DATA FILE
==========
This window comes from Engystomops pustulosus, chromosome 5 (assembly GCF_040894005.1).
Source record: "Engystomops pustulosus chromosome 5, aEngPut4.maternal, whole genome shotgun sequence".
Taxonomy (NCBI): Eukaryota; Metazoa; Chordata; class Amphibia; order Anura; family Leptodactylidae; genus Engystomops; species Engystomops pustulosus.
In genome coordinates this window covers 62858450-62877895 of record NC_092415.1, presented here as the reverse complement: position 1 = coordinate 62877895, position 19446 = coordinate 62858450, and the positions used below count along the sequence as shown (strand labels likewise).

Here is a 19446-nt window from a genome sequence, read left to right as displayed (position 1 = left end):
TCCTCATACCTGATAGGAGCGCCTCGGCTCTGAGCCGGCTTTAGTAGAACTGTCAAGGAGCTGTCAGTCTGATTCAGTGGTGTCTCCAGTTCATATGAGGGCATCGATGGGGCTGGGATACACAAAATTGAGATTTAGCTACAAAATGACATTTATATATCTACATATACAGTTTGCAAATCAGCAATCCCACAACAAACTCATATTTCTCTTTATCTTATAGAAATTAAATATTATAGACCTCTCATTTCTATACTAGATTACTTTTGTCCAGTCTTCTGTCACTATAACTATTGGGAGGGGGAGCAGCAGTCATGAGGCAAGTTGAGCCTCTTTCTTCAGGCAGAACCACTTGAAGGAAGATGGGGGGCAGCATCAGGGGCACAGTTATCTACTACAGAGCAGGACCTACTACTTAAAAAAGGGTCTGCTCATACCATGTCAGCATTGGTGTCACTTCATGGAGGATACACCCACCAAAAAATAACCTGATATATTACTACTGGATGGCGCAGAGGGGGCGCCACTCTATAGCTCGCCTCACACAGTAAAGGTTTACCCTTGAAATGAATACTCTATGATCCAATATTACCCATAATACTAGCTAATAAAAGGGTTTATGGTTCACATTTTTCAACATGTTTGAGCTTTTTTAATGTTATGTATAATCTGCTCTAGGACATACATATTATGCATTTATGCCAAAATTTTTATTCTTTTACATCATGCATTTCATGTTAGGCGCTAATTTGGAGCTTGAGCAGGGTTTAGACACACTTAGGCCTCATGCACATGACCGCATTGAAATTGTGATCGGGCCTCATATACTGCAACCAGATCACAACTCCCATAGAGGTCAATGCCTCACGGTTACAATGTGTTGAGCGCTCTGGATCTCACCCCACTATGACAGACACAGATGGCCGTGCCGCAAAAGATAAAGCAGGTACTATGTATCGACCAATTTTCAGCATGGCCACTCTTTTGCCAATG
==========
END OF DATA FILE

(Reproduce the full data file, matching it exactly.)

This window comes from Engystomops pustulosus, chromosome 5 (assembly GCF_040894005.1).
Source record: "Engystomops pustulosus chromosome 5, aEngPut4.maternal, whole genome shotgun sequence".
Taxonomy (NCBI): Eukaryota; Metazoa; Chordata; class Amphibia; order Anura; family Leptodactylidae; genus Engystomops; species Engystomops pustulosus.
In genome coordinates this window covers 62858450-62877895 of record NC_092415.1, presented here as the reverse complement: position 1 = coordinate 62877895, position 19446 = coordinate 62858450, and the positions used below count along the sequence as shown (strand labels likewise).

Here is a 19446-nt window from a genome sequence, read left to right as displayed (position 1 = left end):
TCCTCATACCTGATAGGAGCGCCTCGGCTCTGAGCCGGCTTTAGTAGAACTGTCAAGGAGCTGTCAGTCTGATTCAGTGGTGTCTCCAGTTCATATGAGGGCATCGATGGGGCTGGGATACACAAAATTGAGATTTAGCTACAAAATGACATTTATATATCTACATATACAGTTTGCAAATCAGCAATCCCACAACAAACTCATATTTCTCTTTATCTTATAGAAATTAAATATTATAGACCTCTCATTTCTATACTAGATTACTTTTGTCCAGTCTTCTGTCACTATAACTATTGGGAGGGGGAGCAGCAGTCATGAGGCAAGTTGAGCCTCTTTCTTCAGGCAGAACCACTTGAAGGAAGATGGGGGGCAGCATCAGGGGCACAGTTATCTACTACAGAGCAGGACCTACTACTTAAAAAAGGGTCTGCTCATACCATGTCAGCATTGGTGTCACTTCATGGAGGATACACCCACCAAAAAATAACCTGATATATTACTACTGGATGGCGCAGAGGGGGCGCCACTCTATAGCTCGCCTCACACAGTAAAGGTTTACCCTTGAAATGAATACTCTATGATCCAATATTACCCATAATACTAGCTAATAAAAGGGTTTATGGTTCACATTTTTCAACATGTTTGAGCTTTTTTAATGTTATGTATAATCTGCTCTAGGACATACATATTATGCATTTATGCCAAAATTTTTATTCTTTTACATCATGCATTTCATGTTAGGCGCTAATTTGGAGCTTGAGCAGGGTTTAGACACACTTAGGCCTCATGCACATGACCGCATTGAAATTGTGATCGGGCCTCATATACTGCAACCAGATCACAACTCCCATAGAGGTCAATGCCTCACGGTTACAATGTGTTGAGCGCTCTGGATCTCACCCCACTATGACAGACACAGATGGCCGTGCCGCAAAAGATAAAGCAGGTACTATGTATCGACCAATTTTCAGCATGGCCACTCTTTTGCCAATG